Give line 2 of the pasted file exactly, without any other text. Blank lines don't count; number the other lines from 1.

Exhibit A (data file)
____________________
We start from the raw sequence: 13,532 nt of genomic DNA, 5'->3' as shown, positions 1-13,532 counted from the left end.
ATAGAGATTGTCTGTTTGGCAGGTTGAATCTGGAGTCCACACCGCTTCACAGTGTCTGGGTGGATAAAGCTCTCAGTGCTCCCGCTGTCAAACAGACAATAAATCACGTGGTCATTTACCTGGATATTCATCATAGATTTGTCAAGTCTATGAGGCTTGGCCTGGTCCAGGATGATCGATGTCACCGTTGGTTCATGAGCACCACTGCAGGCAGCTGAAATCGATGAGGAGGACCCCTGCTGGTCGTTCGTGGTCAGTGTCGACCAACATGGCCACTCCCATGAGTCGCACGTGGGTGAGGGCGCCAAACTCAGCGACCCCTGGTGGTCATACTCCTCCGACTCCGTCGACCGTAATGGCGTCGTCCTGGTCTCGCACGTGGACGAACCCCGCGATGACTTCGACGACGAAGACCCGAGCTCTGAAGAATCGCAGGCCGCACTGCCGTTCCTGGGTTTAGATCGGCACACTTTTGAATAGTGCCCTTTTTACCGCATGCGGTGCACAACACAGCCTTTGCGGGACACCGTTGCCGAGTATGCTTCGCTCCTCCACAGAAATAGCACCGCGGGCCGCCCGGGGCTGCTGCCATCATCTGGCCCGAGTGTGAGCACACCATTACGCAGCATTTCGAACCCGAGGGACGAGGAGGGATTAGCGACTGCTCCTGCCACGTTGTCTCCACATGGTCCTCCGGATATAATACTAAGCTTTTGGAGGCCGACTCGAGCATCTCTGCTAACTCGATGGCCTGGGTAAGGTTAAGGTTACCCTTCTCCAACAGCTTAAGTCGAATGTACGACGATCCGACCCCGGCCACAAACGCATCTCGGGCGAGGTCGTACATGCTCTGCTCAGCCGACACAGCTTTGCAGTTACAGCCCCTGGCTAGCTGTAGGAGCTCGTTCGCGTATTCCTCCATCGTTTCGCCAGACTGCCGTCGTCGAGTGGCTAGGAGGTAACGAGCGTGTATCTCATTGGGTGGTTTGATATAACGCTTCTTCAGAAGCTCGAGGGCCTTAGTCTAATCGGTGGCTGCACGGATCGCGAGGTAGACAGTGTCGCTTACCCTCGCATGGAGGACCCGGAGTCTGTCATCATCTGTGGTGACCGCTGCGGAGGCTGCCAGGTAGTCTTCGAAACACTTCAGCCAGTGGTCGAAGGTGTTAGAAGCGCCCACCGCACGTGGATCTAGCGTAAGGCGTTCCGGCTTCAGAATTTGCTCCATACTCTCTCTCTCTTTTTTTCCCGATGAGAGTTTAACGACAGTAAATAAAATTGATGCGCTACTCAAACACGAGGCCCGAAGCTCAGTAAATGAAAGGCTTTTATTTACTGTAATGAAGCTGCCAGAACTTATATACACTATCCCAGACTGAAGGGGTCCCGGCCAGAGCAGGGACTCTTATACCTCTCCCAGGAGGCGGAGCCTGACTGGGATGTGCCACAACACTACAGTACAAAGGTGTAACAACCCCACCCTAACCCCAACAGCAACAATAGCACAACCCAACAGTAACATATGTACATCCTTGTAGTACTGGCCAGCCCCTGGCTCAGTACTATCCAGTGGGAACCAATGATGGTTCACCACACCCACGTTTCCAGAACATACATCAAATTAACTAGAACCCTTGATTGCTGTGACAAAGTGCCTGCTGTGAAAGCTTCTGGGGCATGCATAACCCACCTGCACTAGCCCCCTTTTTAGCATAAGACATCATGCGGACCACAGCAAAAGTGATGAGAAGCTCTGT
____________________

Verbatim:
ATAGAGATTGTCTGTTTGGCAGGTTGAATCTGGAGTCCACACCGCTTCACAGTGTCTGGGTGGATAAAGCTCTCAGTGCTCCCGCTGTCAAACAGACAATAAATCACGTGGTCATTTACCTGGATATTCATCATAGATTTGTCAAGTCTATGAGGCTTGGCCTGGTCCAGGATGATCGATGTCACCGTTGGTTCATGAGCACCACTGCAGGCAGCTGAAATCGATGAGGAGGACCCCTGCTGGTCGTTCGTGGTCAGTGTCGACCAACATGGCCACTCCCATGAGTCGCACGTGGGTGAGGGCGCCAAACTCAGCGACCCCTGGTGGTCATACTCCTCCGACTCCGTCGACCGTAATGGCGTCGTCCTGGTCTCGCACGTGGACGAACCCCGCGATGACTTCGACGACGAAGACCCGAGCTCTGAAGAATCGCAGGCCGCACTGCCGTTCCTGGGTTTAGATCGGCACACTTTTGAATAGTGCCCTTTTTACCGCATGCGGTGCACAACACAGCCTTTGCGGGACACCGTTGCCGAGTATGCTTCGCTCCTCCACAGAAATAGCACCGCGGGCCGCCCGGGGCTGCTGCCATCATCTGGCCCGAGTGTGAGCACACCATTACGCAGCATTTCGAACCCGAGGGACGAGGAGGGATTAGCGACTGCTCCTGCCACGTTGTCTCCACATGGTCCTCCGGATATAATACTAAGCTTTTGGAGGCCGACTCGAGCATCTCTGCTAACTCGATGGCCTGGGTAAGGTTAAGGTTACCCTTCTCCAACAGCTTAAGTCGAATGTACGACGATCCGACCCCGGCCACAAACGCATCTCGGGCGAGGTCGTACATGCTCTGCTCAGCCGACACAGCTTTGCAGTTACAGCCCCTGGCTAGCTGTAGGAGCTCGTTCGCGTATTCCTCCATCGTTTCGCCAGACTGCCGTCGTCGAGTGGCTAGGAGGTAACGAGCGTGTATCTCATTGGGTGGTTTGATATAACGCTTCTTCAGAAGCTCGAGGGCCTTAGTCTAATCGGTGGCTGCACGGATCGCGAGGTAGACAGTGTCGCTTACCCTCGCATGGAGGACCCGGAGTCTGTCATCATCTGTGGTGACCGCTGCGGAGGCTGCCAGGTAGTCTTCGAAACACTTCAGCCAGTGGTCGAAGGTGTTAGAAGCGCCCACCGCACGTGGATCTAGCGTAAGGCGTTCCGGCTTCAGAATTTGCTCCATACTCTCTCTCTCTTTTTTTCCCGATGAGAGTTTAACGACAGTAAATAAAATTGATGCGCTACTCAAACACGAGGCCCGAAGCTCAGTAAATGAAAGGCTTTTATTTACTGTAATGAAGCTGCCAGAACTTATATACACTATCCCAGACTGAAGGGGTCCCGGCCAGAGCAGGGACTCTTATACCTCTCCCAGGAGGCGGAGCCTGACTGGGATGTGCCACAACACTACAGTACAAAGGTGTAACAACCCCACCCTAACCCCAACAGCAACAATAGCACAACCCAACAGTAACATATGTACATCCTTGTAGTACTGGCCAGCCCCTGGCTCAGTACTATCCAGTGGGAACCAATGATGGTTCACCACACCCACGTTTCCAGAACATACATCAAATTAACTAGAACCCTTGATTGCTGTGACAAAGTGCCTGCTGTGAAAGCTTCTGGGGCATGCATAACCCACCTGCACTAGCCCCCTTTTTAGCATAAGACATCATGCGGACCACAGCAAAAGTGATGAGAAGCTCTGT